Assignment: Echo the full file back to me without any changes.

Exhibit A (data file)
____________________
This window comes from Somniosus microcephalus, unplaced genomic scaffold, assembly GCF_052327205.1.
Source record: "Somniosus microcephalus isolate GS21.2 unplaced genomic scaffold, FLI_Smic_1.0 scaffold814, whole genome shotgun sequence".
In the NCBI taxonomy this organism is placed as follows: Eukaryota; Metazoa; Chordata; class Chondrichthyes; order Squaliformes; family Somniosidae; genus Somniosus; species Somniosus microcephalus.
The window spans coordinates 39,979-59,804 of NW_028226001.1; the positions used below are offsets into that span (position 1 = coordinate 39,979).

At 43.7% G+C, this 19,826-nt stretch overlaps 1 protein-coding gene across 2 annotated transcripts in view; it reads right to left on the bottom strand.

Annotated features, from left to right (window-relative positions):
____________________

This window comes from Somniosus microcephalus, unplaced genomic scaffold, assembly GCF_052327205.1.
Source record: "Somniosus microcephalus isolate GS21.2 unplaced genomic scaffold, FLI_Smic_1.0 scaffold814, whole genome shotgun sequence".
In the NCBI taxonomy this organism is placed as follows: Eukaryota; Metazoa; Chordata; class Chondrichthyes; order Squaliformes; family Somniosidae; genus Somniosus; species Somniosus microcephalus.
The window spans coordinates 39,979-59,804 of NW_028226001.1; the positions used below are offsets into that span (position 1 = coordinate 39,979).

At 43.7% G+C, this 19,826-nt stretch overlaps 1 protein-coding gene across 2 annotated transcripts in view; it reads right to left on the bottom strand.

Annotated features, from left to right (window-relative positions):